- Journal Archives
- Volume 17
- Volume 16
- Volume 15
- Volume 14
- Volume 13
- Volume 12
- Volume 11
- Volume 10
- Volume 9
- Volume 8
- Volume 7
- Volume 6
- Volume 5
- Volume 4
- Volume 3
- Volume 2
- Volume 1
It’s an age old truth that all across the land, so there’s no need to argue: parents just don’t understand. Faux-conservative comedy-news-pundit Stephen Colbert recently found this out the hard way, when his station’s parent company, Viacom Inc., told him that he cannot form his Political Action Committee (PAC) because it might violate campaign finance laws. Viacom’s letter to Colbert, which he read over the air, set off a chain of events which landed Colbert at the FEC asking for an advisory opinion which could have very real, legal ramifications in the murky world of campaign finance law.
Colbert decided to form his own PAC in the wake of the 2010 Supreme Court decision, Citizens United v. The FEC , in which the Court found laws prohibiting corporations from donating unlimited amounts of money to political campaigns unconstitutionally burdensome to free speech. After the opinion was issued, some political observers suggested that Republican candidates ”won” back the House of Representatives in 2010 as a result of corporate political spending in support of conservative candidates. Colbert has been mock-praising this decision ever since, telling POLITICO, “I believe that the Citizens United decision was the right one. There should be unlimited corporate money and I want some of it, I don’t want to be the one chump who doesn’t have any.”
In their letter to Colbert, Viacom lawyers expressed their concern that because he has spent so much on-air time talking about forming his PAC and using Viacom resources, once the PAC is actually formed the FEC will view Viacom’s support as an in kind donation to a political campaign, subject to various campaign disclosure laws. These disclosure laws mean that Viacom would have to quantify how much they spent on Colbert’s PAC, disclose it, and risk a finding that they quantified their support incorrectly. Meaning, in the words of a Viacom lawyer to Colbert, “you can’t form it.”
Colbert immediately enlisted the help of former FEC chairman-turned-private-lawyer Trevor Potter with the goal of finding a loophole. Initially, the two settled on the Super Pac rule, which allows corporations to donate without disclosing to ads that support or oppose candidates without giving to campaings directly. Viacom still said no.
Finally, Colbert wondered aloud why Fox News let Karl Rove and Sarah Palin discuss their PACs on air. Potter explained that they were taking advantage of the media exemption, which exempts money spent on publishing or broadcasting news or commentary from the disclosure requirements, as long as the media network or outlet is not owned by a political party or candidate.
That was enough for Colbert and with Potter as his lawyer, he filed an advisory opinion with the FEC on May 17th, specifically asking if the money spent in keeping Colbert on the air talking about his PAC would count as an in kind contribution from Viacom, or an exempt media broadcast.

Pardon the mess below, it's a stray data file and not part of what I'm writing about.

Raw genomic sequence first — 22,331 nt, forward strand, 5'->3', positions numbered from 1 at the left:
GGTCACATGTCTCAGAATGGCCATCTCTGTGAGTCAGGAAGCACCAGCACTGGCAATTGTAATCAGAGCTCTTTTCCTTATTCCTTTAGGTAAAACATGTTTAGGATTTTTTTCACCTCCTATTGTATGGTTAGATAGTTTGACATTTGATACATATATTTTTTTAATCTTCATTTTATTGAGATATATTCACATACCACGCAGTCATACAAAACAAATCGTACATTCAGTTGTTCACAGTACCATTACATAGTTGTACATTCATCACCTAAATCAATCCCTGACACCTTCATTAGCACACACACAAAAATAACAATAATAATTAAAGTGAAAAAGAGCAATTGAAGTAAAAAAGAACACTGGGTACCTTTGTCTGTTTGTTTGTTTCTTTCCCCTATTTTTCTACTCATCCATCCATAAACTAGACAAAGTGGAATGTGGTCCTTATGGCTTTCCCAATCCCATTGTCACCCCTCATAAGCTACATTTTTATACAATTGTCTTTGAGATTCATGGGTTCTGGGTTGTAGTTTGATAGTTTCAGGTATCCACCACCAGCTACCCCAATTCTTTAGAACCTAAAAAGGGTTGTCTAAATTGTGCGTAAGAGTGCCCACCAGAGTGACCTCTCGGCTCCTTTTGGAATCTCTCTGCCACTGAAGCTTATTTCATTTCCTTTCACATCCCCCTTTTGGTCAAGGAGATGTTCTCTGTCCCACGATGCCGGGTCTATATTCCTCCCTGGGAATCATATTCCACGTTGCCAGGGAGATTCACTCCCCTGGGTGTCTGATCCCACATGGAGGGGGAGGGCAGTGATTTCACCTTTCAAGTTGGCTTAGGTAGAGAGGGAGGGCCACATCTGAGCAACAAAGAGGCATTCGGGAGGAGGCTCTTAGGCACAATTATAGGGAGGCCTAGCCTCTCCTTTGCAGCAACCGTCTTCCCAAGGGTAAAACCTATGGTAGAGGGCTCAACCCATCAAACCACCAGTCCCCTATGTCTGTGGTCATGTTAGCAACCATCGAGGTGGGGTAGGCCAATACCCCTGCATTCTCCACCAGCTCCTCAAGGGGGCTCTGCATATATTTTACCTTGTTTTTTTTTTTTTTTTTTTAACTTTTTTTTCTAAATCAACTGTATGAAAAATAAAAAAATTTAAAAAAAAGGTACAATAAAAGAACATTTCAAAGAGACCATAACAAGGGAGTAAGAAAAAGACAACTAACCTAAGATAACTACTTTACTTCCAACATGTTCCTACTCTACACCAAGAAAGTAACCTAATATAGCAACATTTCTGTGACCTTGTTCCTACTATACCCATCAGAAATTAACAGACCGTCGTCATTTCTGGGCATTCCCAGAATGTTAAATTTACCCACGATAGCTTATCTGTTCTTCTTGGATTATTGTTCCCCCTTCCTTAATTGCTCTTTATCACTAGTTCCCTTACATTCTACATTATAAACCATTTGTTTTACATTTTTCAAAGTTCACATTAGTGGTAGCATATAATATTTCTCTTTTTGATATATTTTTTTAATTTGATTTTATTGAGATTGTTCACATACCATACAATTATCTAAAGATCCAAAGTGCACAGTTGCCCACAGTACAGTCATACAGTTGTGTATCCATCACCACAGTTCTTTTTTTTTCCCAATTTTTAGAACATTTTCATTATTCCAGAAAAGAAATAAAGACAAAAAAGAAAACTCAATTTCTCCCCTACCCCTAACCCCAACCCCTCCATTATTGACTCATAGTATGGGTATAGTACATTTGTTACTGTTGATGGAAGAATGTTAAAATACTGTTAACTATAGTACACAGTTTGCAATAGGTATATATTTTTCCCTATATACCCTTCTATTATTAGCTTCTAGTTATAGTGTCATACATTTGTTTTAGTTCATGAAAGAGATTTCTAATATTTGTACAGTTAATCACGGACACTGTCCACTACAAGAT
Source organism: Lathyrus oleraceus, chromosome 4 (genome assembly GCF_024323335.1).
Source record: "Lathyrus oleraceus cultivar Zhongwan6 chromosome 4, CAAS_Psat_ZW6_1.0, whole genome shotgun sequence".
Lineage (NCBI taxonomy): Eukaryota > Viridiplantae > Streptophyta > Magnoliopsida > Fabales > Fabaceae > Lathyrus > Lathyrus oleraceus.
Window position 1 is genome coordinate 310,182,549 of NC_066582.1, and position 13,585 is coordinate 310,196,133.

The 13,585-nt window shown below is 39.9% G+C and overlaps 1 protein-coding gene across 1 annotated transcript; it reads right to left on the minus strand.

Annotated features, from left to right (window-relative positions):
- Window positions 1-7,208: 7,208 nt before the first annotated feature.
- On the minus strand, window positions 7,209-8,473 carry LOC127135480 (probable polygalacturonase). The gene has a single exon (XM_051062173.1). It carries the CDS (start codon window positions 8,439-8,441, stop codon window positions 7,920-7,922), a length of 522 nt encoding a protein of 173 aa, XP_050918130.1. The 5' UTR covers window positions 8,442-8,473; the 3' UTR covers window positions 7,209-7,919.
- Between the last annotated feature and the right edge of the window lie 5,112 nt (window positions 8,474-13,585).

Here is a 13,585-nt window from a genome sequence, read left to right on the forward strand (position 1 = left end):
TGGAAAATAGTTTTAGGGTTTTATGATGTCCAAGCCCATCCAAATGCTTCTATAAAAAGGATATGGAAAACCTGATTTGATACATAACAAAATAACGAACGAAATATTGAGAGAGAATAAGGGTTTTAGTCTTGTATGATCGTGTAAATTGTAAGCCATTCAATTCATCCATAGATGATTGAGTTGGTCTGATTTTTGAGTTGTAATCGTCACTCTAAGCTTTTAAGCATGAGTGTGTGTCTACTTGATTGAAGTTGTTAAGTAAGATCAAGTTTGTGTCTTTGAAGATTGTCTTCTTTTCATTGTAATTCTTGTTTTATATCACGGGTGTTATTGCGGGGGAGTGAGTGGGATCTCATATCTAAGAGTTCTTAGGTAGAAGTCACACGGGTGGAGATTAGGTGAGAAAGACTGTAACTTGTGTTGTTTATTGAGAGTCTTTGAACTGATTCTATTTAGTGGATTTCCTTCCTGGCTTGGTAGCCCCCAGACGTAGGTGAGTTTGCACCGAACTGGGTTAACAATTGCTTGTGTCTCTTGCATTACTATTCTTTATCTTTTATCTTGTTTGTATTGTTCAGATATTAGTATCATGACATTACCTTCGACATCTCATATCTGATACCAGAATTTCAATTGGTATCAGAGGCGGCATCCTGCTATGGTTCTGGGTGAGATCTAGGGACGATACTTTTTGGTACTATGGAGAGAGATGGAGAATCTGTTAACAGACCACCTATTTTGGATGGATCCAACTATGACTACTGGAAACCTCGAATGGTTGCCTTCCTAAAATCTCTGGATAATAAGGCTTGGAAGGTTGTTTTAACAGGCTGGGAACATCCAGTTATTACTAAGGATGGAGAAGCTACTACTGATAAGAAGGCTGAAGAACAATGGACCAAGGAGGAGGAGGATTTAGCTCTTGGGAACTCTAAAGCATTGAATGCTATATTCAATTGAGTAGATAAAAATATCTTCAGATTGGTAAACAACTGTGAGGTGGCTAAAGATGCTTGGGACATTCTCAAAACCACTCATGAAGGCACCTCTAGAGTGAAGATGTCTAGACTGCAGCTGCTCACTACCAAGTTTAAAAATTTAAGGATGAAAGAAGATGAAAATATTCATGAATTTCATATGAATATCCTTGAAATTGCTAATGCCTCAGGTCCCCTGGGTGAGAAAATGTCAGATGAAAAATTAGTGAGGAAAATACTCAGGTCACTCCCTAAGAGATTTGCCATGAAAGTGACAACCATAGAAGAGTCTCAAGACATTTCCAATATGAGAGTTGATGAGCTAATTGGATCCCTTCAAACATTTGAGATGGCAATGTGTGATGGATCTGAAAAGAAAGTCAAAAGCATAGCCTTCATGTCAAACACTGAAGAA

Like all things Colbert, his request for an advisory opinion is at least part tongue-in-cheek. Members of the FEC have characterized themselves as “skeptical” of how serious he is. However, other members have indicated that they will take his request for an advisory opinion as seriously as they do any advisory opinion, which is where everything gets interesting. Pundits on both sides have been weighing in on how this “accidentally brilliant” point can affect campaign finance laws. If the FEC blesses Colbert’s media exemption argument, we might see members of Fox News on air actively soliciting for their PACs, which is a large step for an allegedly neutral news organization. On the other side of the coin, if the FEC finds that Colbert’s speech does not fall under the media exemption, Fox News and other outlets may have to change their practices. Even if Colbert is tongue-in-cheek, the FEC has no reason not to confront this colorable legal issue that can help shine light on a legitimately confusing area of law. As one conservative pundit pointed out, it seems ridiculous, and in complete opposition to free speech principals, that “our campaign finance laws are so complex that a comedian has to get special permission from the government to mock them as part of his comedy routine.” And these distinctions, PAC v. Super Pac v. Media exemption do seem needlessly complicated and somewhat superficial. After all, as Colbert said, he is just trying to influence the 2012 election, not install iTunes.
– Alexandra Pichette
Recent Blog Posts
- EU Charges Google with Antitrust Violations
- After Adobe, will more data breach cases survive a standing challenge?
- Can the FCC Create Net Neutrality?
- AT&T Levied with the Largest Privacy and Data Security Action the FCC has Ever Taken
- MLBPA Contemplates Legal Action Against the Cubs
- Monday Morning JETLawg
Tagsadvertising antitrust Apple books career celebrities contracts copyright copyright infringement courts creative content criminal law entertainment Facebook FCC film/television financial First Amendment games Google government intellectual property internet JETLaw journalism lawsuits legislation media medicine Monday Morning JETLawg music NFL patents privacy progress publicity rights radio social networking sports Supreme Court of the United States (SCOTUS) technology telecommunications trademarks Twitter U.S. Constitution